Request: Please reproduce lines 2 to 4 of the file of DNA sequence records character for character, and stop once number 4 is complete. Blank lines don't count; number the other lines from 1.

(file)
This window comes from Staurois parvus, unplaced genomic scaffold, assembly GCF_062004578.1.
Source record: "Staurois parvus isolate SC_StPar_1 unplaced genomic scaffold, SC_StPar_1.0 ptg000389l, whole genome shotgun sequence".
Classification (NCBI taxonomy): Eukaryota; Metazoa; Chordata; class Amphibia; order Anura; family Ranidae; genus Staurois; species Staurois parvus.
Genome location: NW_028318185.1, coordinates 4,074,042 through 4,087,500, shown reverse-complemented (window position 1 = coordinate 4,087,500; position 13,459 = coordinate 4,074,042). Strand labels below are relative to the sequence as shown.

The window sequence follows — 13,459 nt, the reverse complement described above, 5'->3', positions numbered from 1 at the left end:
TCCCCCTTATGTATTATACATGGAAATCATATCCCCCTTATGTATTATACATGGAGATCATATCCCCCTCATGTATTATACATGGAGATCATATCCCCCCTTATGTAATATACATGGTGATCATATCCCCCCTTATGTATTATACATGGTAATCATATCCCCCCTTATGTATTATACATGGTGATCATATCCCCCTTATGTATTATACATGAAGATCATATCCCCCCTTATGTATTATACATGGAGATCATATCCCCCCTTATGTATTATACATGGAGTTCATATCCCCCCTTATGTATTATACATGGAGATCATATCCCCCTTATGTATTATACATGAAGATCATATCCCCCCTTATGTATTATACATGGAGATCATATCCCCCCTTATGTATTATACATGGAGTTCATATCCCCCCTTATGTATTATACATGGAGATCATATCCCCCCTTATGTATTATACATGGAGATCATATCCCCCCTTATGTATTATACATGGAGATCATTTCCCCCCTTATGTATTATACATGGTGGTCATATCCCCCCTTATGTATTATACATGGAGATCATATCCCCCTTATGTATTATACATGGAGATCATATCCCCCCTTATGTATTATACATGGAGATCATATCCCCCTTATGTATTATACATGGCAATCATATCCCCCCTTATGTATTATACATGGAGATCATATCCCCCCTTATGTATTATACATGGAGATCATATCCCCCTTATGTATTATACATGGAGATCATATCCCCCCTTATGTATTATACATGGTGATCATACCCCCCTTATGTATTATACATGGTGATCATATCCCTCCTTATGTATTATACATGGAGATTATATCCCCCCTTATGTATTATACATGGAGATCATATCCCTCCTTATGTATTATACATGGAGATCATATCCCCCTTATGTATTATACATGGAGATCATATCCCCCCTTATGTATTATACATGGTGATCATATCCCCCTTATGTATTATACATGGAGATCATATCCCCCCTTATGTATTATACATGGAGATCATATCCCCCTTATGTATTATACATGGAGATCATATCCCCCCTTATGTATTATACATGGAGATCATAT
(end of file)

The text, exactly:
Source record: "Staurois parvus isolate SC_StPar_1 unplaced genomic scaffold, SC_StPar_1.0 ptg000389l, whole genome shotgun sequence".
Classification (NCBI taxonomy): Eukaryota; Metazoa; Chordata; class Amphibia; order Anura; family Ranidae; genus Staurois; species Staurois parvus.
Genome location: NW_028318185.1, coordinates 4,074,042 through 4,087,500, shown reverse-complemented (window position 1 = coordinate 4,087,500; position 13,459 = coordinate 4,074,042). Strand labels below are relative to the sequence as shown.